A World Series between the American League champion Houston Astros and the National League champion Atlanta Braves isn’t going to be the television rating juggernaut that a Los Angeles Dodgers and Boston Red Sox pairing would have provided, but you know what? I don’t care. And neither do you.
By the time Eddie Rosario was hoisting up his NLCS MVP trophy – and I’m not sure who looked prouder Rosario’s son or Franco Garcia – our collective thoughts began to drift to a series between the red and blue and the orange and blue.
This should be a fun series. The two old roommates from the pre-Wild Card era National League West are on opposite ends of their playoff windows. For Houston this might be the last ride and for Atlanta this is their first chance to establish a new legacy and see if they can stake their claim as the “Team of the Twenties”.
Here’s the deal. I don’t hate the Astros. As a matter of fact, for six-or-seven years, Houston was my number two team in rooting interest – taking the place the Oakland A’s had since Rickey Henderson’s first tenure. When the Astros dove into the depths of their rebuilt 10 years ago, I decided their brazen tactics were admirable and that I wanted to come along for a ride with them. Their last couple of years in the National League were as dreadful as their first in the American League, but then then the dividend began.
I relished Houston’s team building experiment and when the Braves entered their own rebuild around the time the Astros were exiting theirs, I was excited. I wanted the Braves to be like the Astros. Little did I know how similar elements of their organizational make-overs would be – from both a positive and negative standpoint.
After the Astros cheating scandal, my American League allegiance landed back with the Athletics, although not as strongly as it was before. The Braves own improprieties made it hard to throw rocks at a house whose siding was sourced from the same glass manufacturer as yours.
For some reason, I still liked the Astros. Maybe it was because for all their transgressions, they are still the franchise would one of the coolest uniform histories in MLB. They also rostered some of my favorite non-Braves over the years with guys like J.R. Richard, Kevin Bass, Mike Scott, Terry Puhl and the Killer B’s.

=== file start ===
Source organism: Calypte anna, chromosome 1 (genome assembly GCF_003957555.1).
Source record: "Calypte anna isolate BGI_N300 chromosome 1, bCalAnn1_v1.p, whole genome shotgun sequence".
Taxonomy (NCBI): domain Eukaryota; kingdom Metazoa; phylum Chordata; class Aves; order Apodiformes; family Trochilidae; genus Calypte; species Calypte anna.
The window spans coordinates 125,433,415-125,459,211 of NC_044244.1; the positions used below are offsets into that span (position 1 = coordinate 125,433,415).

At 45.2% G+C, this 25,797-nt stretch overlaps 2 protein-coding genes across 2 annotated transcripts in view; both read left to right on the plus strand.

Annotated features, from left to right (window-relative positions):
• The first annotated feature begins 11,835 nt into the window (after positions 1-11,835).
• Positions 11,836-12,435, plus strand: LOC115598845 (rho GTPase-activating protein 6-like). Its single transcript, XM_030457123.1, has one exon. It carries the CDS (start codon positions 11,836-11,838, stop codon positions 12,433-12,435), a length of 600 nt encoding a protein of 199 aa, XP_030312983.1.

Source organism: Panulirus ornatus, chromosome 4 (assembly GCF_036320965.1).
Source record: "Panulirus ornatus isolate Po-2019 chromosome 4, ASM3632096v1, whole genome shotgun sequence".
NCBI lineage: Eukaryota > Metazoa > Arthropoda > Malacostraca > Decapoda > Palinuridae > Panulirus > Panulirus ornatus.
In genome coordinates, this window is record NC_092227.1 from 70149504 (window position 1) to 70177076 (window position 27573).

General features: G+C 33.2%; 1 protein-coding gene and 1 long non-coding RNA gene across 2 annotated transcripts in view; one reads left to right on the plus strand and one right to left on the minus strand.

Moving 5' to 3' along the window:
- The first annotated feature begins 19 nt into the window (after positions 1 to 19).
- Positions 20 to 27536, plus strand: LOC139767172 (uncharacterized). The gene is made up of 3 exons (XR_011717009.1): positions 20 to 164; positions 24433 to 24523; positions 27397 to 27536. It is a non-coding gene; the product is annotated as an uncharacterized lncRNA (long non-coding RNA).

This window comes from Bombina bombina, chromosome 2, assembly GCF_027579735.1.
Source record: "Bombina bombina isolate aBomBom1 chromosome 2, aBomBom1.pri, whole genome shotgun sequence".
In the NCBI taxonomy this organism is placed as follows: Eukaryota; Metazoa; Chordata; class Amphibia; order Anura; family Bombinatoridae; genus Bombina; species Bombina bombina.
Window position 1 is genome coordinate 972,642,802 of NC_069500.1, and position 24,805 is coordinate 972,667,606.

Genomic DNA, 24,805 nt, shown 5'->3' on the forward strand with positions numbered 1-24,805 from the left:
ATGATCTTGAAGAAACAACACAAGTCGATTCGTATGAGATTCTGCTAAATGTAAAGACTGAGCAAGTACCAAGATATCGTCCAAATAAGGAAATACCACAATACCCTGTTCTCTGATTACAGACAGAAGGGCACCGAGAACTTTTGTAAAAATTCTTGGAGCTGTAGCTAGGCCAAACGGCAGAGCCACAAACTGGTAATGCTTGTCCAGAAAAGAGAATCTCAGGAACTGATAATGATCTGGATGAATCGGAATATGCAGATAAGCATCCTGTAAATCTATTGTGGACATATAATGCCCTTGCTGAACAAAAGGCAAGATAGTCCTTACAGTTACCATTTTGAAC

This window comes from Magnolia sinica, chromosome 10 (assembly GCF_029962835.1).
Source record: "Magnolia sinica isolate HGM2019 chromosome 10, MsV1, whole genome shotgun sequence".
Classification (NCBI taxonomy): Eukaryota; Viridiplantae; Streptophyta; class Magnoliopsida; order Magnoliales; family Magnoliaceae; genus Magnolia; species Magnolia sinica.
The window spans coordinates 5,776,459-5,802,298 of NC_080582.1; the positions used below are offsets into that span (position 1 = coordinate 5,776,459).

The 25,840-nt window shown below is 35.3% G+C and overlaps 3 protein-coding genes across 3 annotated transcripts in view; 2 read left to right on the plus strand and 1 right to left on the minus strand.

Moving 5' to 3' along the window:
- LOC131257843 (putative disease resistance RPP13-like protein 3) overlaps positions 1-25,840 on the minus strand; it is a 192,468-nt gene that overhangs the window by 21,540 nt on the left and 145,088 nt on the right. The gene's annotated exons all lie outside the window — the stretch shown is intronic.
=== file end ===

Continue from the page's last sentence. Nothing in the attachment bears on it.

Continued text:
I guess it’s tough to hate a team whose franchise history is so closely related to your own that they could be cousins. Both franchises spent a greater part of the first 25 years in their current city being cellar-dwellers before finding their first extended success in the 1990’s. By the time they both were good, the two teams found themselves playing in different divisions.
I don’t know about long-time Astros’ fans, but my perspective on that franchise and their success has always been, “Hey, good for you guys.” rather than an expletive-filled diatribe like I’d have toward a few other franchises like the one the Braves just defeated.
Back home in Braves Country, the lead-up to Game 6 of the NLCS, seemed to have the Braves online fanbase in arms with each other over the selection of a washed-up country singer to sing the National Anthem before the game. Look, I had my opinions, too, but the whole thing reeked of the nervous boredom from fans who were left with an SEC football schedule that offered little in the way of pre-game distraction.
After Rosario’s home run in the bottom of the 4th, I felt an odd confidence as A.J. Minter mowed down the Dodgers in back-to-back innings. That ol’ #AtlantaSports feeling doesn’t ever go away. And when Luke Jackson went full experience, oh boy, was I #AtlantaSportsing the heck out of #AtlantaSports.
I like Luke Jackson; a lot, actually. Whether you speak advanced stats or old school baseball jargon, Jackson’s personal brand of pitching often leads to the same feeling I’d have when watching former Atlanta Hawks forward Josh Smith. In both cases, there were a lot of “ooh’s and ah’s” when things were going well but plenty of “no! no! no! (yes?)” mixed in there as well.
The bottom-line last night was I did not have confidence when Jackson came in to pitch. That gut feeling ended up being right. Two batters into his appearance and I was as nervous as a long-tailed cat in a room full of rocking chairs.
But then something amazing happened. Tyler Matzek pitched with the brashness of Gen. George S. Patton riding into Truist Park in a tank like Rusev at Wrestlemania 31 except Matzek was blasting Outkast so loud in Cobb County you could hear it in Silver Lake and Echo Park.
Gen. Matzek sure enough had something to say.
As ESPN’s Jeff Passan humorously tweeted last night, Will Smith didn’t trend. That was the best possible outcome and that meant pink swords were slashing, end-of-bench guys were being immortalized in celebratory photographs, Freddie Freeman was hugging people and random baseball writers were being mad online about cigars for some reason.
This season’s journey has led us all here, folks. For the first time since the last millennium, the Atlanta Braves are four wins away from a championship.
It still doesn’t feel real, does it?
Atlanta Braves. National League Champions.
My goodness that sounds good. But you know what? That’s not enough.
I want more.
You want more.
They want more.
Let’s take a few days to catch our breath, get some sleep, maybe spend too much money on Braves merch and put all our positive energy into this 2021 World Series.
It took 22 years for the Braves to make it back to the World Series. It’s been 26 years since they won the whole damn thing. Life is short. Life in baseball is shorter. For them – and us - there is no guarantee for next season. There is guarantee this window stays open.
The time is now, Braves.
Its time to go out there and do the things you can do: play hard, play smart and win the whole m*****f*****g thing.